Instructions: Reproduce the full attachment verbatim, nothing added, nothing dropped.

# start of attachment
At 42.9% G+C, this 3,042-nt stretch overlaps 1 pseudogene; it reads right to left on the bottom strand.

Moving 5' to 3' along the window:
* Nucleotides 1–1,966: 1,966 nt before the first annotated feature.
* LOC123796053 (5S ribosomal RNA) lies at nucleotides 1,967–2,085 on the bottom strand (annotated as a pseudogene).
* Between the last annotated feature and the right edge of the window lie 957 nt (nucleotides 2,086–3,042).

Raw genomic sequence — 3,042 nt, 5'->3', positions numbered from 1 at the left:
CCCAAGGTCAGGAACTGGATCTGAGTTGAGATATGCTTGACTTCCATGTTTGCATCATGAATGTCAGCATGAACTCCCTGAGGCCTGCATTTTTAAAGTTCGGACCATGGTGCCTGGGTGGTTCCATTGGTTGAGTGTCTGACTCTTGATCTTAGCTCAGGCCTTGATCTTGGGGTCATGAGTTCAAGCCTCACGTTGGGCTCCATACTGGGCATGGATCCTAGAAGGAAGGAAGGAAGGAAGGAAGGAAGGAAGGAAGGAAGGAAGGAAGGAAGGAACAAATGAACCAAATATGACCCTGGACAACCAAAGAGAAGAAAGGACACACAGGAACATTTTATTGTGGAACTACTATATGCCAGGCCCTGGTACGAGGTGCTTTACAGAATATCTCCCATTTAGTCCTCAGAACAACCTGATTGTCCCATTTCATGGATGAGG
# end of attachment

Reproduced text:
At 42.9% G+C, this 3,042-nt stretch overlaps 1 pseudogene; it reads right to left on the bottom strand.

Moving 5' to 3' along the window:
* Nucleotides 1–1,966: 1,966 nt before the first annotated feature.
* LOC123796053 (5S ribosomal RNA) lies at nucleotides 1,967–2,085 on the bottom strand (annotated as a pseudogene).
* Between the last annotated feature and the right edge of the window lie 957 nt (nucleotides 2,086–3,042).

Raw genomic sequence — 3,042 nt, 5'->3', positions numbered from 1 at the left:
CCCAAGGTCAGGAACTGGATCTGAGTTGAGATATGCTTGACTTCCATGTTTGCATCATGAATGTCAGCATGAACTCCCTGAGGCCTGCATTTTTAAAGTTCGGACCATGGTGCCTGGGTGGTTCCATTGGTTGAGTGTCTGACTCTTGATCTTAGCTCAGGCCTTGATCTTGGGGTCATGAGTTCAAGCCTCACGTTGGGCTCCATACTGGGCATGGATCCTAGAAGGAAGGAAGGAAGGAAGGAAGGAAGGAAGGAAGGAAGGAAGGAAGGAAGGAACAAATGAACCAAATATGACCCTGGACAACCAAAGAGAAGAAAGGACACACAGGAACATTTTATTGTGGAACTACTATATGCCAGGCCCTGGTACGAGGTGCTTTACAGAATATCTCCCATTTAGTCCTCAGAACAACCTGATTGTCCCATTTCATGGATGAGG